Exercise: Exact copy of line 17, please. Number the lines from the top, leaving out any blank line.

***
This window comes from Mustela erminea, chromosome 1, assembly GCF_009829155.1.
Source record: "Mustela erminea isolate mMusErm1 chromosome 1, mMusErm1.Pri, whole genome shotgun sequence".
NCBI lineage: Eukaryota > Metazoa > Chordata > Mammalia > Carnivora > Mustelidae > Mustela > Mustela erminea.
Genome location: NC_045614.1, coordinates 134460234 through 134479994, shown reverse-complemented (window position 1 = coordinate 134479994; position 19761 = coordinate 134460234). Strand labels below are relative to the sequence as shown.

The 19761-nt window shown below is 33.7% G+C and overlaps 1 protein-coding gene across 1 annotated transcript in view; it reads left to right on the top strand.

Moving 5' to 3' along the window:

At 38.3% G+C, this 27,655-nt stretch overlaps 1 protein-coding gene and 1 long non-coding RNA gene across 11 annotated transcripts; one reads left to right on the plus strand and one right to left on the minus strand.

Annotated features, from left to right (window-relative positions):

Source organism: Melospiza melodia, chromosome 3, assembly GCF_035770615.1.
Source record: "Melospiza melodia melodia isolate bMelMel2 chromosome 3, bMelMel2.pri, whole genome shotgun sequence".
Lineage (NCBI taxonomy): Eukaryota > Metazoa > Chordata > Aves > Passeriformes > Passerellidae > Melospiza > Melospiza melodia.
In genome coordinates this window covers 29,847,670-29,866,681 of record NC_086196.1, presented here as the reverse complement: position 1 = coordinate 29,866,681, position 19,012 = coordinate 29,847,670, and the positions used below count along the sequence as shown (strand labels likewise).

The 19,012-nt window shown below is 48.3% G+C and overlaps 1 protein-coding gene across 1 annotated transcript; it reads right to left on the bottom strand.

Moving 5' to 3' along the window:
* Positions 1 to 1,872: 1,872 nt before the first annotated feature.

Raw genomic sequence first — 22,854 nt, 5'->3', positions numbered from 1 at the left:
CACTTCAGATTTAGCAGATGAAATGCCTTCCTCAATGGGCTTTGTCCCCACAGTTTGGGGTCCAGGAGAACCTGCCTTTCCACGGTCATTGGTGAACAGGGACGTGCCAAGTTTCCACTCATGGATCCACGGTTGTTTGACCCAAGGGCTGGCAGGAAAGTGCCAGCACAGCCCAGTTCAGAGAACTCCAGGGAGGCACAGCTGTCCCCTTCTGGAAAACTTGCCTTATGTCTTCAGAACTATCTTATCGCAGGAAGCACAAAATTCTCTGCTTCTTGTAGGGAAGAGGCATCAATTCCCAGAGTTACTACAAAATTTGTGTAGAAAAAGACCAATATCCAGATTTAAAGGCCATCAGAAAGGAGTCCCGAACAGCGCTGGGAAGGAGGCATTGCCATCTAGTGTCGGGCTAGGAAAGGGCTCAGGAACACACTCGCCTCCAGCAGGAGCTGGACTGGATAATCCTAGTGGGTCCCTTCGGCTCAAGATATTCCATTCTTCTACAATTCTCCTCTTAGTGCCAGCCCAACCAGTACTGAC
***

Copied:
CACTTCAGATTTAGCAGATGAAATGCCTTCCTCAATGGGCTTTGTCCCCACAGTTTGGGGTCCAGGAGAACCTGCCTTTCCACGGTCATTGGTGAACAGGGACGTGCCAAGTTTCCACTCATGGATCCACGGTTGTTTGACCCAAGGGCTGGCAGGAAAGTGCCAGCACAGCCCAGTTCAGAGAACTCCAGGGAGGCACAGCTGTCCCCTTCTGGAAAACTTGCCTTATGTCTTCAGAACTATCTTATCGCAGGAAGCACAAAATTCTCTGCTTCTTGTAGGGAAGAGGCATCAATTCCCAGAGTTACTACAAAATTTGTGTAGAAAAAGACCAATATCCAGATTTAAAGGCCATCAGAAAGGAGTCCCGAACAGCGCTGGGAAGGAGGCATTGCCATCTAGTGTCGGGCTAGGAAAGGGCTCAGGAACACACTCGCCTCCAGCAGGAGCTGGACTGGATAATCCTAGTGGGTCCCTTCGGCTCAAGATATTCCATTCTTCTACAATTCTCCTCTTAGTGCCAGCCCAACCAGTACTGAC